The coprevalence of pain and anxiety has been supported in the literature, with rates as high or perhaps greater than that for depression (Roy-Byrne et al. 2008). Research suggests a relationship between anxiety states and arthritic conditions (McWilliams et al. 2003), atypical chest pain (Katerndahl 2004), migraine (Swartz et al. 2000), back pain (McWilliams et al. 2004), and fibromyalgia (Cohen et al. 2002). In a cross-sectional study of chronic pain patients, the tendency toward worry was significantly associated with long-term suffering related to pain (Lackner and Quigley 2005). The presence of comorbid anxiety may lead to hyperarousal and increased vigilance for pain and somatic concerns. Anxiety may influence the emotional valence associated with somatic sensations and an increased proclivity to misinterpret somatic experiences (Derakshan and Eysenck 1997, van der Kolk et al. 1996).
In a survey of a nationally representative sample, panic attacks and generalized anxiety disorder were more than two times as likely to be present among patients endorsing back pain or arthritis and almost four times as likely in those endorsing migraine as compared to a control group without pain. Strikingly, rates of diagnosable clinical depression were notably lower, observed at a rate of 1.5-2 times among those with pain as compared to controls (McWilliams et al. 2004).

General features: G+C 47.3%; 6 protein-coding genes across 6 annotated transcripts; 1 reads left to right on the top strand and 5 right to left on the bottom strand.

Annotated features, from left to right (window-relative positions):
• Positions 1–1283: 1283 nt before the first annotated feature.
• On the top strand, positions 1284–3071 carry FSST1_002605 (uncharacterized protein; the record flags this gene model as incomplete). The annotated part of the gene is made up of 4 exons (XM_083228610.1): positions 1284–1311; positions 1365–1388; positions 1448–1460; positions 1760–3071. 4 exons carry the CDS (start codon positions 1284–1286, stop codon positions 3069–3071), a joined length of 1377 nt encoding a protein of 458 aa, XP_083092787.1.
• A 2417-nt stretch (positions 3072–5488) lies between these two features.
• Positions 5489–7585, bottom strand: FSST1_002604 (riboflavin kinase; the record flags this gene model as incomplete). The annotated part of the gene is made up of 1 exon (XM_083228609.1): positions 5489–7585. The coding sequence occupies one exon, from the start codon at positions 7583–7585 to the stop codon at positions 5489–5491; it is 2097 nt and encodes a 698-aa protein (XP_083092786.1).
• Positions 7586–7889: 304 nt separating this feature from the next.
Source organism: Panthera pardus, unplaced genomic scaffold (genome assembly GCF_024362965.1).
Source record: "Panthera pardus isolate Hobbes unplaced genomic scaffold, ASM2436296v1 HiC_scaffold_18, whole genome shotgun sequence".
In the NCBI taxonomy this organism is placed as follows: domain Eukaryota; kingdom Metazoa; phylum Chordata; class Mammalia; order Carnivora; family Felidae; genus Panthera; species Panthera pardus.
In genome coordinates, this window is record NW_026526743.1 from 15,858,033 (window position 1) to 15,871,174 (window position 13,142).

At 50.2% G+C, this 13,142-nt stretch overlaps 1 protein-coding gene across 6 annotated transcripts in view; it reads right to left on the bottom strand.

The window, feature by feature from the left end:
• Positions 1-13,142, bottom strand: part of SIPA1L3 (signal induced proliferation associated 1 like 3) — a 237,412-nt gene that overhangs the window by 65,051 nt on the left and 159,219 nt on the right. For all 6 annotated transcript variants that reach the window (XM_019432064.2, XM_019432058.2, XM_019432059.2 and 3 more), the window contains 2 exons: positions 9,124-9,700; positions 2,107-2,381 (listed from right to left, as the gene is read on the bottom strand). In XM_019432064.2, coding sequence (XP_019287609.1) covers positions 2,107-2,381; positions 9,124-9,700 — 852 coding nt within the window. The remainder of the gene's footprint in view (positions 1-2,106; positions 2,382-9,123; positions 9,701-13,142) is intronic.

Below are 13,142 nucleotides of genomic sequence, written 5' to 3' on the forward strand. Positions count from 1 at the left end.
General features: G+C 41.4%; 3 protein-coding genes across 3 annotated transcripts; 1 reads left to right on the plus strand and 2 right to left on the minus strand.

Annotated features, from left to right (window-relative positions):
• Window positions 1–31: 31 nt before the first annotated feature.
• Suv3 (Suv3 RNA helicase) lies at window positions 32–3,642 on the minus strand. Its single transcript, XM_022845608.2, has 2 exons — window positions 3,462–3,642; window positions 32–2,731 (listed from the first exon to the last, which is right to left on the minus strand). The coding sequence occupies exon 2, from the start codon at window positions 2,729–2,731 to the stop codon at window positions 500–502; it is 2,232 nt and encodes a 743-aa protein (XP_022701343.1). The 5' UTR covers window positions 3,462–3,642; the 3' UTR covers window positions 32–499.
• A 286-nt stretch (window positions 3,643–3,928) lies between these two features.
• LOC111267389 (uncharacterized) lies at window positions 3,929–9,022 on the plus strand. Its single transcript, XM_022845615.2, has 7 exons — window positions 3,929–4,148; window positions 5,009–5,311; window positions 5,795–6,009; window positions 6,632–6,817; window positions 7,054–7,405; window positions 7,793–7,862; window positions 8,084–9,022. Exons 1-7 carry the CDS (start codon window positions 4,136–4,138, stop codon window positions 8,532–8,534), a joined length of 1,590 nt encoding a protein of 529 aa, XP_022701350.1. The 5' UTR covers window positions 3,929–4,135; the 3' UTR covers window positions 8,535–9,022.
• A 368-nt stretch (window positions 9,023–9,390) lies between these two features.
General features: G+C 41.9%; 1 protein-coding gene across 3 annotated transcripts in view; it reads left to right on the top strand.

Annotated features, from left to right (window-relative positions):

Commonly encountered anxiety disorders include generalized anxiety disorder, panic disorder, social anxiety disorder, and posttraumatic stress disorder (PTSD) (Gureje et al. 2008). PTSD is associated with chronic somatic pain in several studies, particularly among military veterans with chronic pain and among chronic pain patients whose pain developed after a work injury or motor vehicle accident (Asmundson et al. 2002).
Like depression, the presence of an anxiety disorder can predict poor outcomes for patients with chronic pain (Roy-Byrne et al. 2008). Fears related to precipitating pain can lead to restriction of movement and avoidance of activity thereby contributing to decondition-ing and muscle weakness and undermining rehabilitative measures such as physical therapy (Vlaeyen et al. 1995). The treatment of comorbid anxiety may serve to supplement preventive pain treatment measures, e.g., with migraine (Breslau and Davis 1993), and enhances rehabilitative measures; thus, it is a necessary component of comprehensive pain treatment.
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